SILENCE ON THE ARAB STREET

Silence on the Arab Street
By Kamel Labidi
July 2, 2004

CAIRO -- Colin Powell's visit this week to Sudan -- where he denounced the government-backed ethnic cleansing in the western region of Darfur and warned of a Rwanda-like genocide in the making -- made one thing perfectly clear: The present cycle of horror and devastation in Sudan continues to prompt more concern in Western countries than in the Arab world.

The victims of this new African tragedy of ethnic slaughter -- which erupted more than a year ago but until recently attracted little international attention -- are hundreds of thousands of civilians of the Muslim faith. Though Muslim, they are not of the same ethnic origin as their Arab oppressors in Sudan and the majority of their neighbors in North Africa and the Middle East.

Appalling scenes of torture and killing of civilians, including in mosques; the rape of women of all ages, often in front of relatives; the burning to the ground of scores of villages, and the destruction of water sources in the drought- and poverty-stricken region of Darfur, have for months now been reported by international human-rights groups.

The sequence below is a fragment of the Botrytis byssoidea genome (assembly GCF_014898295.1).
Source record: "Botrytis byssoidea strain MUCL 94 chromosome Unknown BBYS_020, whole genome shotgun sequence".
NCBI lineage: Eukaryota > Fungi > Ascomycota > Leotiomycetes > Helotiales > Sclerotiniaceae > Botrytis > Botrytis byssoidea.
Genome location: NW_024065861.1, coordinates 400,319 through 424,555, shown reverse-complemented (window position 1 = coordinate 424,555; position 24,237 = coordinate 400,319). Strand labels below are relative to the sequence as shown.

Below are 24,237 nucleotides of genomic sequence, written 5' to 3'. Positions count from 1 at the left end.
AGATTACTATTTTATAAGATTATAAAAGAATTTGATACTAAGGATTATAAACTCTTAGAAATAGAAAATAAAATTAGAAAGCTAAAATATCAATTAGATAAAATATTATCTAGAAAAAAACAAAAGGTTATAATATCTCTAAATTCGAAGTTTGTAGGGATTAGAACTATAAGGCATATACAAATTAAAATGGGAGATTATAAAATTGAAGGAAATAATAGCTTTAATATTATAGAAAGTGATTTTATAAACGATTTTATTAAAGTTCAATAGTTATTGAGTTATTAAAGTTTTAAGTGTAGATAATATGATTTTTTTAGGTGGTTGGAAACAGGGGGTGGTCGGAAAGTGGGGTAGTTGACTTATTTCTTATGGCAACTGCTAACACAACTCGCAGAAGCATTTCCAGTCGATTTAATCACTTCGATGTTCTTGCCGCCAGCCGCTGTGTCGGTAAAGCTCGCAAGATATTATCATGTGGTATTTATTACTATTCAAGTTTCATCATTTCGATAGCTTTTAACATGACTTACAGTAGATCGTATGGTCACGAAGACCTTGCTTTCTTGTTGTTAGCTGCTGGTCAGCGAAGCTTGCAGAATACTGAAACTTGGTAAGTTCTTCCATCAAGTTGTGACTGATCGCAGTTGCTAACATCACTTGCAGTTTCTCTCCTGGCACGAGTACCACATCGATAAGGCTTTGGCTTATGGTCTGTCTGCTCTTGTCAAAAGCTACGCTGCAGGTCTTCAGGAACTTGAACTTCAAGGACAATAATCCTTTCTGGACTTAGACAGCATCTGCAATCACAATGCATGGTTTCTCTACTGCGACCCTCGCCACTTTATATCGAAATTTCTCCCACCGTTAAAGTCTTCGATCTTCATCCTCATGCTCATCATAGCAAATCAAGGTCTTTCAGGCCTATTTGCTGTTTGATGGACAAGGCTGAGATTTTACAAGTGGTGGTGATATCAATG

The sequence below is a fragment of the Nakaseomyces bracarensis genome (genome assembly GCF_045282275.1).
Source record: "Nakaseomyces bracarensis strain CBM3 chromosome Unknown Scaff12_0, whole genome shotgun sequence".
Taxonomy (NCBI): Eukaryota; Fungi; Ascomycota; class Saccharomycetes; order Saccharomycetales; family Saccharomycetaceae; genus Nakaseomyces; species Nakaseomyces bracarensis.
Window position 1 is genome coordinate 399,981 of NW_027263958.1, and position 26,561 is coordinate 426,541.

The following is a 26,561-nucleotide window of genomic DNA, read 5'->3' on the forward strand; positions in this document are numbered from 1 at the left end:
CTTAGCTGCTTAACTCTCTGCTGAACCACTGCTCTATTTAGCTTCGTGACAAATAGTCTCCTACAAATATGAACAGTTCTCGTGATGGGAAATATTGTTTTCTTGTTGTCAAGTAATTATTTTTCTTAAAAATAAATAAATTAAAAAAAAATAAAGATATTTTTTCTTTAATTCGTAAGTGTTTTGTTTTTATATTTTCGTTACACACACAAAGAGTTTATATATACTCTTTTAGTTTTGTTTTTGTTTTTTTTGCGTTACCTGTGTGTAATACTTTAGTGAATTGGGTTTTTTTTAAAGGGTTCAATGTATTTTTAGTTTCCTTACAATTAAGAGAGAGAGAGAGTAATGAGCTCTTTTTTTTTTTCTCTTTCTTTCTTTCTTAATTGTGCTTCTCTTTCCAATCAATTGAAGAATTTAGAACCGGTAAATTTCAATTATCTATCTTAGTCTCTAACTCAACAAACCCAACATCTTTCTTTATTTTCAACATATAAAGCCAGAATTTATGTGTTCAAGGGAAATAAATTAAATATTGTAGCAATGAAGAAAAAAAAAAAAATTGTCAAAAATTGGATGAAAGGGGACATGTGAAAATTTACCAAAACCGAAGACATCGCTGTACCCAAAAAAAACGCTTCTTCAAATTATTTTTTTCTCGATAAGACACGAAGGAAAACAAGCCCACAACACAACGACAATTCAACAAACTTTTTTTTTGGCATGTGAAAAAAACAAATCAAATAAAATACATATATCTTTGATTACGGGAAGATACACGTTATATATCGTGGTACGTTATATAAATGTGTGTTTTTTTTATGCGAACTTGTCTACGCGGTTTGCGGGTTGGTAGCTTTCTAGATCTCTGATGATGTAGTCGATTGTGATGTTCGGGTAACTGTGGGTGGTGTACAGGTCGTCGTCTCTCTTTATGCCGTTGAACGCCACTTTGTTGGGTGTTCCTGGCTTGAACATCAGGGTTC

So far, however, only a few Arab voices, most of them in the beleaguered human-rights community, have warned against these large-scale crimes against humanity perpetrated by the Sudanese military government and the Janjaweed militiamen whom it backs and arms. Unfortunately, these voices have little influence in a region where the media is still in the tight grip of entrenched autocrats and most people are mired in illiteracy, prejudice, poverty and injustice.

It is not the first time the state-run Arab media and even civil-society advocates have remained tight-lipped as death, devastation, and human-rights abuses unfold in a "brotherly" Arab country. Sudan is member of the Cairo-based club of Arab autocrats known as the Arab League of States. The immensity of the crimes committed under the watchful eye of Gen. Omar Al-Bashir, who toppled a democratically elected government in June 1989 with the backing of radical Islamists and offered refuge in the early 1990s to Osama bin Laden, led even the toothless Arab League to send, amid international pressure, a fact-finding mission to Darfur in May. The result was an unprecedented press release -- the first of its kind since the Arab League's establishment in 1945 -- acknowledging "gross human-rights violations" committed in a member state. Sadly, the League soon yielded to pressure from the Sudanese government and quietly turned its back on the press release.